Ukraine Points Up the Threat to Education During War

Education is fundamental for students during war. Beyond teaching, schools and universities can provide a safe space, give students routine, and connect them to life-saving resources such as meals and mental health services.
Over 1,800 schools and universities have been damaged or destroyed since Russia’s invasion on February 24, according to Ukraine’s Education Ministry. Credit: UNICEF
  • Opinion by Jerome Marston, Marika Tsolakis (new york)
  • Inter Press Service

In just one example, a Russian airstrike reportedly hit a school on May 8 in Luhansk, on the front lines in eastern Ukraine, injuring or killing dozens of civilians who had sheltered there.

Education is fundamental for students during war. Beyond teaching, schools and universities can provide a safe space, give students routine, and connect them to life-saving resources such as meals and mental health services.

Fortunately, 3.7 million Ukrainian children have been able to access online and distance learning since February despite school closures. This has reduced gaps in instruction and, perhaps more critically, maintained a sense of normalcy.

Yet, the war’s longer-term impact on the quality of and access to education remain worrisome. Repairing schools will require significant time and resources, and many students and teachers will experience stress and trauma that affect learning and teaching. That is, if they return to class at all – children in conflict- and crisis-affected areas are twice as likely to be out of school as those in other places.

Unfortunately, Ukraine is not alone. Education is under attack around the globe, and armed violence against students, teachers, and education facilities is on the rise. In fact, we found in research for our new report an average of six attacks on education each day in 2020 and 2021. In all, we identified more than 5,000 cases of attacks or military occupation of schools during that two-year period.

These attacks harmed, injured, or killed over 9,000 students, teachers, and academics. Nine countries each had more than 400 attacks or over 400 students or educators harmed. Attacks increased in Mali, Myanmar, and Colombia compared to the previous two years, but decreased in countries such as Syria and Yemen, where conflict de-escalated. Shelling and rifle fire damaged dozens of schools in Ukraine in 2020 and 2021, in the eastern Donbas region where conflict began half a decade before.

In attacks on education, militaries and armed groups bomb, burn, and loot schools and universities and kill, rape, arbitrarily arrest, and recruit students and educators. They occupy schools and universities to use them for non-educational purposes such as for bases, barracks, or training grounds.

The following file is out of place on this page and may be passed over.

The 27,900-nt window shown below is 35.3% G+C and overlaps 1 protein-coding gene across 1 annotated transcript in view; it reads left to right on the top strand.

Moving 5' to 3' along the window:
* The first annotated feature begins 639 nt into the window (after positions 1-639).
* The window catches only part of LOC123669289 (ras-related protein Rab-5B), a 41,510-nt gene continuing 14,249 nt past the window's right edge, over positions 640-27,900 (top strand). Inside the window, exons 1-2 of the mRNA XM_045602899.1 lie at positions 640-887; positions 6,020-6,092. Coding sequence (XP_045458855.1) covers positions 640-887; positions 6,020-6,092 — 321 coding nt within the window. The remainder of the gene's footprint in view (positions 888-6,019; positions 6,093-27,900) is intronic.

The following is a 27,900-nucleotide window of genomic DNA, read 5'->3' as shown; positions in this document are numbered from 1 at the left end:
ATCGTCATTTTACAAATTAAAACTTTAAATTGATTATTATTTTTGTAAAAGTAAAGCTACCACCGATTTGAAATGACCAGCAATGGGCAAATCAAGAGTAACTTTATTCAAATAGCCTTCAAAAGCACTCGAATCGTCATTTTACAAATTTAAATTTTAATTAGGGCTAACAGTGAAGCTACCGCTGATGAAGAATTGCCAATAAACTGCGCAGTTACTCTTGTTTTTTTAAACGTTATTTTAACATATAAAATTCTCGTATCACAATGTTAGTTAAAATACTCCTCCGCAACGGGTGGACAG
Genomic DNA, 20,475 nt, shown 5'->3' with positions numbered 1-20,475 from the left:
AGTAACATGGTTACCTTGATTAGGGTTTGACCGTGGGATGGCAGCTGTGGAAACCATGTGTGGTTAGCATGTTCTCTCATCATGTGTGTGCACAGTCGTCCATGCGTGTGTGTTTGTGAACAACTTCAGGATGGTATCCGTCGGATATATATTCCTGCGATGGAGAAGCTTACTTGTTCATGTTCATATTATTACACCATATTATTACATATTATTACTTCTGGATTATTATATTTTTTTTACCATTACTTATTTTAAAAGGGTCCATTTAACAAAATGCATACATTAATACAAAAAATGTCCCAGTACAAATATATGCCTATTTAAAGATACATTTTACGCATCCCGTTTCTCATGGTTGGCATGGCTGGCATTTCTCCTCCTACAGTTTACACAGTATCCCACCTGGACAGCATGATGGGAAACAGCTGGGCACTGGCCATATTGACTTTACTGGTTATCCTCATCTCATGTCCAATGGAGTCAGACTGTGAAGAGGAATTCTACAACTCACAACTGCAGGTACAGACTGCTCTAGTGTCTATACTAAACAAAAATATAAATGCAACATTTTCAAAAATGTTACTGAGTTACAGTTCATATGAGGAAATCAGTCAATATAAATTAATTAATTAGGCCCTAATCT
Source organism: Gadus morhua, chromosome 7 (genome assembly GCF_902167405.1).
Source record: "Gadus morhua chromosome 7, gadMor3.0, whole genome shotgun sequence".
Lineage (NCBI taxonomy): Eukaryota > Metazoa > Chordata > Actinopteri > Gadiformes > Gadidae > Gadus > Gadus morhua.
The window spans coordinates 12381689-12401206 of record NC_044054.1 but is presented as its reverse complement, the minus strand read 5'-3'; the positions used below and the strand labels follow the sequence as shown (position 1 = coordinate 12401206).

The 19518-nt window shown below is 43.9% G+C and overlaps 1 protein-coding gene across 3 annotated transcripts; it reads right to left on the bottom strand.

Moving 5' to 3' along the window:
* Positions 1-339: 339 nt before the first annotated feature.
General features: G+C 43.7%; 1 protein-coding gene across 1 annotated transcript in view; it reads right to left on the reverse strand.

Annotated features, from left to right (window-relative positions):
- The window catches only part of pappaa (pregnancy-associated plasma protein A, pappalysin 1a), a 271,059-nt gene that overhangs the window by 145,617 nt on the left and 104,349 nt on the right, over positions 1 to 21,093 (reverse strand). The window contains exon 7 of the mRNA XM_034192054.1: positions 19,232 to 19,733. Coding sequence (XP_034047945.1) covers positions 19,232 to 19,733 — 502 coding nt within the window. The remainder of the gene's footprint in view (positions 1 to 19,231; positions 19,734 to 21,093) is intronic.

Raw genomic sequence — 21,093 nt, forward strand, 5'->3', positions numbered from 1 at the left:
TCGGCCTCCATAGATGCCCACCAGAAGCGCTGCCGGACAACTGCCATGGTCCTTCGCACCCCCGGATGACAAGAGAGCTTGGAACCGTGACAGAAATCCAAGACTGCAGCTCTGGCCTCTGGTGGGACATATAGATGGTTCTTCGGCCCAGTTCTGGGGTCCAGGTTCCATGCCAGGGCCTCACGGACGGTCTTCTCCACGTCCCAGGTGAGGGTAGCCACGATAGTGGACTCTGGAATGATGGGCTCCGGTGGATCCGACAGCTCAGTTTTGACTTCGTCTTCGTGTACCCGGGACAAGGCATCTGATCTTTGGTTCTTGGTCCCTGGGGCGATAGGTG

Explosive weapons, which were involved in one-fifth of all reported attacks on education globally and were used in many of the attacks in Ukraine, had particularly devastating effects. Airstrikes, shelling, and other explosives are especially dangerous because they produce a large blast that can propel bomb fragments a great distance, in all directions, often indiscriminately harming civilians and civilian buildings.

There are several key steps that can be taken to protect education in Ukraine and elsewhere.

First, allies of the warring parties mustneed to press them to stop attacking schools or using explosive weapons with wide-area effects near schools or universities. Warring parties should also avoid occupying schools and universities and using them for military purposes. Occupation damages schools and universities and puts students and educators at risk, but it may also place the educational facilities in the crosshairs of enemy forces.

Second, governments should endorse and implement the Safe Schools Declaration, an intergovernmental political commitment to protect students, teachers, schools, and universities in armed conflict. Though Russia has not endorsed the declaration, Ukraine did in 2019. It has taken important steps to fulfil Declaration commitments in the midst of conflict, such as instituting remote learning and collecting data on attacks on education facilities.

Third, the attackers need to be held to account. Governments, the United Nations, and national and international organizations should support efforts to collect reliable evidence of attacks on schools and universities, and their students and staff, and to put those responsible on trial in fair national or international courts, as well as to provide assistance to victims of attacks.

Finally, funding must be raised and –crucially– directed toward rebuilding schools and universities destroyed in attacks as soon as it is safe. Education is chronically underfunded in humanitarian response. However, donors and governments can ensure funds are directed toward rebuilding classrooms, playgrounds, and libraries, since distance learning, while exceptionally important, is no long-term substitute for quality in-person education.

Destroyed and occupied schools and universities not only upend learning, they also jeopardize the post-conflict rebuilding of communities and economies. Education needs to be safeguarded in Ukraine and globally.

Jerome Marston and Marika Tsolakis are senior researchers at the Global Coalition to Protect Education from Attack, an inter-agency coalition formed in 2010 to address the problem of targeted attacks on education during armed conflict.

© Inter Press Service (2022) — All Rights ReservedOriginal source: Inter Press Service